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Amen. Amen. The Sermon for the Funeral of Pastor Paul B. McCain

July 10th, 2007
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We were served a rich feast of the Word of God and comforted with the powerful Gospel of Christ during my father’s funeral yesterday. Here is the sermon presented by Pastor David Reed. I’ve provided the text below and also supply the Word file here as well:  Download amen_amen_dads_funeral_sermon.doc

Burial of the Christian Dead

Sermon for the funeral of Rev. Paul B. McCain

Tuesday, July 10, 2007 Bethlehem Lutheran Church, Saginaw, Michigan

Amen, Amen (Revelation 7:9-17)

After this I looked and there before me was a great multitude that no one could count, from every nation, tribe, people and language, standing before the throne and in front of the Lamb. They were wearing white robes and were holding palm branches in their hands. 

And they cried out in a loud voice:

"Salvation belongs to our God, who sits on the throne, and to the Lamb."

All the angels were standing around the throne and around the elders and the four living creatures. They fell down on their faces before the throne and worshiped God,  saying:

"Amen! Praise and glory and wisdom and thanks and honor and power and strength

be to our God for ever and ever. Amen!"

Then one of the elders asked me, "These in white robes– who are they, and where did they come from?" 

I answered, "Sir, you know."

And he said, "These are they who have come out of the great tribulation; they have washed their robes and made them white in the blood of the Lamb.  Therefore,

"they are before the throne of God and serve him day and night in his temple;

and he who sits on the throne will spread his tent over them. 

Never again will they hunger; never again will they thirst.

The sun will not beat upon them, nor any scorching heat. 

For the Lamb at the center of the throne will be their shepherd;

he will lead them to springs of living water. And God will wipe away every tear from their eyes."

Beloved in Christ; friends, saints of God here in the family of Bethlehem Lutheran Church, Pastor Korte, Pastor Buckhahn, colleagues in teaching ministry who have so long been the right hand for the office of the ministry (among whom Pastor McCain served also many years as a Lutheran teacher), and brother pastors in service to Christ as co-workers in the Kingdom —but especially you, dear Jean, and your fine family; Paul Timothy and Lynn with your children, Paul, John, and Mary, and Philip and Brenda and also your children, Jennifer and Philip—all of you, your grandfather’s pride and joy.  Peace to you all in the beautiful name of Jesus Christ, the resurrected One.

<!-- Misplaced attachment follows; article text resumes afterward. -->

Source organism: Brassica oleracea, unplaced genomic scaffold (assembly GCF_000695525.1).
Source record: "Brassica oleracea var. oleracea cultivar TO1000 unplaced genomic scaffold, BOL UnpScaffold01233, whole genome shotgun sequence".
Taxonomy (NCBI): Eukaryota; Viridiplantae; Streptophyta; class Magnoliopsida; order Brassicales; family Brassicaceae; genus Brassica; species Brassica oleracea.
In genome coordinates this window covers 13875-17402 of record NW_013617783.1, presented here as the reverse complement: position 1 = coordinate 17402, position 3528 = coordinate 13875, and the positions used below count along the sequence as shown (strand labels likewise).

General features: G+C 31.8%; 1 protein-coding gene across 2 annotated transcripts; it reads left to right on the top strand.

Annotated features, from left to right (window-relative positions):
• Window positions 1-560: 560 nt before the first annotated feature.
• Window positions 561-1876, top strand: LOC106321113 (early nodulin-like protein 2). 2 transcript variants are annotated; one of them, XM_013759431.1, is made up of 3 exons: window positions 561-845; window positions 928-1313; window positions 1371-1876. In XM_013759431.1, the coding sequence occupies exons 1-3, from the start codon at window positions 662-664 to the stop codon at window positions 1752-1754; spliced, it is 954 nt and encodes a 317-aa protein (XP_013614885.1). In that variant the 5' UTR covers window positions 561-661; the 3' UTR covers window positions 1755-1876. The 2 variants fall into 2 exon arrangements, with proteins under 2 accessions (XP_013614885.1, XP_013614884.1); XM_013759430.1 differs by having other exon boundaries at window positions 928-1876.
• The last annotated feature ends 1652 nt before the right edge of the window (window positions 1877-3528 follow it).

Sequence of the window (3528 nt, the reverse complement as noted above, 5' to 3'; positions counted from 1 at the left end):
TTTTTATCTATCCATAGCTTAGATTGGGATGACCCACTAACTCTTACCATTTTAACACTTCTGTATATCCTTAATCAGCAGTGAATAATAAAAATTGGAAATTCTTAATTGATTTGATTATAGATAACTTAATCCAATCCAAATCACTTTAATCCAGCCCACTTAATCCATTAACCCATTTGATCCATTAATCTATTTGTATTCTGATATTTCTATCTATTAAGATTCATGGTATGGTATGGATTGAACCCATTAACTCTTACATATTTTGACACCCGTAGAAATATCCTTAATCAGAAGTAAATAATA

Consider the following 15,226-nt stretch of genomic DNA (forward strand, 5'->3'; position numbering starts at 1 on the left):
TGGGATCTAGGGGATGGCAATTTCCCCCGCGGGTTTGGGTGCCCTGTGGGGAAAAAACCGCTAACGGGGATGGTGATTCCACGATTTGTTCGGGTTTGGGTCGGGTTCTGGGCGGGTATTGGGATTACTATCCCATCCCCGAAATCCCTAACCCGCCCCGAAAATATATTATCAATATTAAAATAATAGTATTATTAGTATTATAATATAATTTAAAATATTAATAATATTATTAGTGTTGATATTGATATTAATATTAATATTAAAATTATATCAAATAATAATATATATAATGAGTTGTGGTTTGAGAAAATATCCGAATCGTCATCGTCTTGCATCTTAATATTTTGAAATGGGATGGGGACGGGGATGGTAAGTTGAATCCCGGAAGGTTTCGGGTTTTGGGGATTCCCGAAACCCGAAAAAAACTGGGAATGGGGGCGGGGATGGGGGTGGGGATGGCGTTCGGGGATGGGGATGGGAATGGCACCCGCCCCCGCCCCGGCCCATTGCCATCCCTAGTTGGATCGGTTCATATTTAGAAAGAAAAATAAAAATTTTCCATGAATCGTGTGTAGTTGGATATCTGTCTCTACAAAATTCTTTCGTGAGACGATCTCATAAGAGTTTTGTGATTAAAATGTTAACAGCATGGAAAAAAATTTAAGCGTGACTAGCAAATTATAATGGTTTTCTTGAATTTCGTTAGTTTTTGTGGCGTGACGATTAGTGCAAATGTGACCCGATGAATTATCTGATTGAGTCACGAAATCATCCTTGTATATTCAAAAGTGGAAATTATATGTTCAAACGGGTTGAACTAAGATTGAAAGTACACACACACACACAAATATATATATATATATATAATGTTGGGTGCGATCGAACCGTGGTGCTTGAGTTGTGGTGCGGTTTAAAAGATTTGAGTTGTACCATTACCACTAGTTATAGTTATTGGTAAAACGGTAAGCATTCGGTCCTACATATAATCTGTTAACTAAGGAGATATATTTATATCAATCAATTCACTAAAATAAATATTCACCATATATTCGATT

“Amen.”  Is it not usually the last word?  Amen.  For Scripture it is equally often the first.  Amen.  Thousands of times we have uttered it: this Amen.  Ten thousands of times it is sung.  The cry "Amen" is pure acclamation.  It’s echoes will surely not end:  because Amen is sheer affirmation.  Amen.  Time and time again it flanks great confessions.  It punctuates and confirms.  In heaven, “Amen” is the couplet which links praise upon praise.  It says; This is sure, settled and steadfast.  Amen and amen.  "Praise and glory and wisdom and thanks and honor and power and strength be to our God for ever and ever.  Amen!"

We are here to sing an "Amen" today, an affirmation of what is utterly sound and unconditionally true.  Paul Burdette McCain is today firmly and surely in the eternal presence and light of Christ Jesus, our Lord.  He is with Christ in heaven, before the throne, and before the Lamb.  Amen!

I’m afraid I haven’t a clue from these words of St. John where heaven is exactly, but I do know this:  any part of the Father’s house is home to his children.  Heaven is home, and Paul is home.  Amen!

Jean, Phil, and Paul, and all your family; all the barricades for Paul have come down.  All the former constraints laid upon your dad—they are now disabled.  The fearful frontier is behind.  This earth has given up its custody, and all its boundaries are broken.  All the impediments have been removed, every one of them, and there is no upper limit to our “amens.”